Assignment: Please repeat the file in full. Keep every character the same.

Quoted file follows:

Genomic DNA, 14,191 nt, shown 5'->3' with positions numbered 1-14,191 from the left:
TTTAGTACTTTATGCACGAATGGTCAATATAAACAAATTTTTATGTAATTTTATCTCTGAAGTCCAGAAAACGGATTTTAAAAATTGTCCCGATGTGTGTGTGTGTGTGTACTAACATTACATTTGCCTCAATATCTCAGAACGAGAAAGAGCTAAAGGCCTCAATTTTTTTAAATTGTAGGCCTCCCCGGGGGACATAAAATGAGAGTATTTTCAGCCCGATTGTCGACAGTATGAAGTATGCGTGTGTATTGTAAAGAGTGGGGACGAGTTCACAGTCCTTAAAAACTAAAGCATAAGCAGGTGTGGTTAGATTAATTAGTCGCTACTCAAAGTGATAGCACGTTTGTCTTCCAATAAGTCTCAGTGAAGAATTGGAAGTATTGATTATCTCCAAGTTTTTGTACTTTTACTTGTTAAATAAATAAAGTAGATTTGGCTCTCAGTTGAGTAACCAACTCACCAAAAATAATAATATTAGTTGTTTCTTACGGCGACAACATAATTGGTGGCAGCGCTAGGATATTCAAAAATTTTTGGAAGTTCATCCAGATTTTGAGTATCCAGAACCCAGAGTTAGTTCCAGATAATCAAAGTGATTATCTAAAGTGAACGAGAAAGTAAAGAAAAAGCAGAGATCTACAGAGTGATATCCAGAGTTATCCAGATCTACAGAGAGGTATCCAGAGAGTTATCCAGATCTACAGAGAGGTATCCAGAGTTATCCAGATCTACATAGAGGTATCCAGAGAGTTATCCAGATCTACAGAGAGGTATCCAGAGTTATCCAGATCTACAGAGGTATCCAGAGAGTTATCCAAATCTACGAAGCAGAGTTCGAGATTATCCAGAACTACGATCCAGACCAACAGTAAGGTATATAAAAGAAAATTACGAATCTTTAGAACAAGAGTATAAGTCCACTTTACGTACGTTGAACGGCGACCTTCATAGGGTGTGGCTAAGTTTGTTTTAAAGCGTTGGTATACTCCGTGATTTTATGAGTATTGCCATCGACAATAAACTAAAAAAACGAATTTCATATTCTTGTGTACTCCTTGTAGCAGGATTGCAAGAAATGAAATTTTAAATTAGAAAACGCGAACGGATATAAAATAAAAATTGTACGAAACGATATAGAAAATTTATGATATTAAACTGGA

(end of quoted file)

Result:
Genomic DNA, 14,191 nt, shown 5'->3' with positions numbered 1-14,191 from the left:
TTTAGTACTTTATGCACGAATGGTCAATATAAACAAATTTTTATGTAATTTTATCTCTGAAGTCCAGAAAACGGATTTTAAAAATTGTCCCGATGTGTGTGTGTGTGTGTACTAACATTACATTTGCCTCAATATCTCAGAACGAGAAAGAGCTAAAGGCCTCAATTTTTTTAAATTGTAGGCCTCCCCGGGGGACATAAAATGAGAGTATTTTCAGCCCGATTGTCGACAGTATGAAGTATGCGTGTGTATTGTAAAGAGTGGGGACGAGTTCACAGTCCTTAAAAACTAAAGCATAAGCAGGTGTGGTTAGATTAATTAGTCGCTACTCAAAGTGATAGCACGTTTGTCTTCCAATAAGTCTCAGTGAAGAATTGGAAGTATTGATTATCTCCAAGTTTTTGTACTTTTACTTGTTAAATAAATAAAGTAGATTTGGCTCTCAGTTGAGTAACCAACTCACCAAAAATAATAATATTAGTTGTTTCTTACGGCGACAACATAATTGGTGGCAGCGCTAGGATATTCAAAAATTTTTGGAAGTTCATCCAGATTTTGAGTATCCAGAACCCAGAGTTAGTTCCAGATAATCAAAGTGATTATCTAAAGTGAACGAGAAAGTAAAGAAAAAGCAGAGATCTACAGAGTGATATCCAGAGTTATCCAGATCTACAGAGAGGTATCCAGAGAGTTATCCAGATCTACAGAGAGGTATCCAGAGTTATCCAGATCTACATAGAGGTATCCAGAGAGTTATCCAGATCTACAGAGAGGTATCCAGAGTTATCCAGATCTACAGAGGTATCCAGAGAGTTATCCAAATCTACGAAGCAGAGTTCGAGATTATCCAGAACTACGATCCAGACCAACAGTAAGGTATATAAAAGAAAATTACGAATCTTTAGAACAAGAGTATAAGTCCACTTTACGTACGTTGAACGGCGACCTTCATAGGGTGTGGCTAAGTTTGTTTTAAAGCGTTGGTATACTCCGTGATTTTATGAGTATTGCCATCGACAATAAACTAAAAAAACGAATTTCATATTCTTGTGTACTCCTTGTAGCAGGATTGCAAGAAATGAAATTTTAAATTAGAAAACGCGAACGGATATAAAATAAAAATTGTACGAAACGATATAGAAAATTTATGATATTAAACTGGA